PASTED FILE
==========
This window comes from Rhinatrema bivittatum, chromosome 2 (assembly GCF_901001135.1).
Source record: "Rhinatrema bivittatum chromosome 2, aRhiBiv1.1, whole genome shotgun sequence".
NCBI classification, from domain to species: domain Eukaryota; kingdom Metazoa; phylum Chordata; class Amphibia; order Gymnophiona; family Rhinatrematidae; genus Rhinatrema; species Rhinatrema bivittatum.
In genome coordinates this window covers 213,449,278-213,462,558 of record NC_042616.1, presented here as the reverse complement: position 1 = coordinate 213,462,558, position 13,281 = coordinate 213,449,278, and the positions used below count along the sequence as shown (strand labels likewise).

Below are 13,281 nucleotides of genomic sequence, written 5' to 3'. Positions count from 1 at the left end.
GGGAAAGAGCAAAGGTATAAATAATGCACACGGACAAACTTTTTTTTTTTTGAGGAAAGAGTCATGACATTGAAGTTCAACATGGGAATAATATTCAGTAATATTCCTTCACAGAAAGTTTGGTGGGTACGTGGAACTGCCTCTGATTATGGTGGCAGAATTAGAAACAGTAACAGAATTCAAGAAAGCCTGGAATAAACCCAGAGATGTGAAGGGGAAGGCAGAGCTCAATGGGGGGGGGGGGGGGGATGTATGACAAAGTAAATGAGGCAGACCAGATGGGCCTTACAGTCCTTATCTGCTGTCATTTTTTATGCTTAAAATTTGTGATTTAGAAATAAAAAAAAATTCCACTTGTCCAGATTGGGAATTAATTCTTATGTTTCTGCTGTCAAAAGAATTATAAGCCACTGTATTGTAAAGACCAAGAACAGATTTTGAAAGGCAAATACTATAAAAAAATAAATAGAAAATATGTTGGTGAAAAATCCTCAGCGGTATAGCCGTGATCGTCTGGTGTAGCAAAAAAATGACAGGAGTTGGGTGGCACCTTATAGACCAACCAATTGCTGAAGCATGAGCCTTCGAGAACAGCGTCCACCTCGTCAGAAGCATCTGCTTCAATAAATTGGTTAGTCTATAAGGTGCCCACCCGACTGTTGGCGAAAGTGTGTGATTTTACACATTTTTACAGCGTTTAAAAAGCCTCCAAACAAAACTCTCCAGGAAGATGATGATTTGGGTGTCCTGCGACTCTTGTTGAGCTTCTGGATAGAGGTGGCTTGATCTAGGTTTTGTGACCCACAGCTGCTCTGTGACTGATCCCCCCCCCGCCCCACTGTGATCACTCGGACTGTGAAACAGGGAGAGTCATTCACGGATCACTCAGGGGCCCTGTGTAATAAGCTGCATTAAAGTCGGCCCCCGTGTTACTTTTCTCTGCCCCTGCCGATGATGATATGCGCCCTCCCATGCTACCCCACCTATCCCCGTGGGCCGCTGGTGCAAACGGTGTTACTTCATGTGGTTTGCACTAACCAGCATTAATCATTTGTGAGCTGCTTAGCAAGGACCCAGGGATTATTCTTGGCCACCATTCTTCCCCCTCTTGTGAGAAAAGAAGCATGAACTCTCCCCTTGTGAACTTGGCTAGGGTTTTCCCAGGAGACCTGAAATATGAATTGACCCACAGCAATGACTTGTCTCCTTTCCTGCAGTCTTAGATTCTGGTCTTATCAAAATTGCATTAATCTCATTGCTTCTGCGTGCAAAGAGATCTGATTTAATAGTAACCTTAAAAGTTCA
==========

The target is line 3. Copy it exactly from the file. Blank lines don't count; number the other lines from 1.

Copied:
NCBI classification, from domain to species: domain Eukaryota; kingdom Metazoa; phylum Chordata; class Amphibia; order Gymnophiona; family Rhinatrematidae; genus Rhinatrema; species Rhinatrema bivittatum.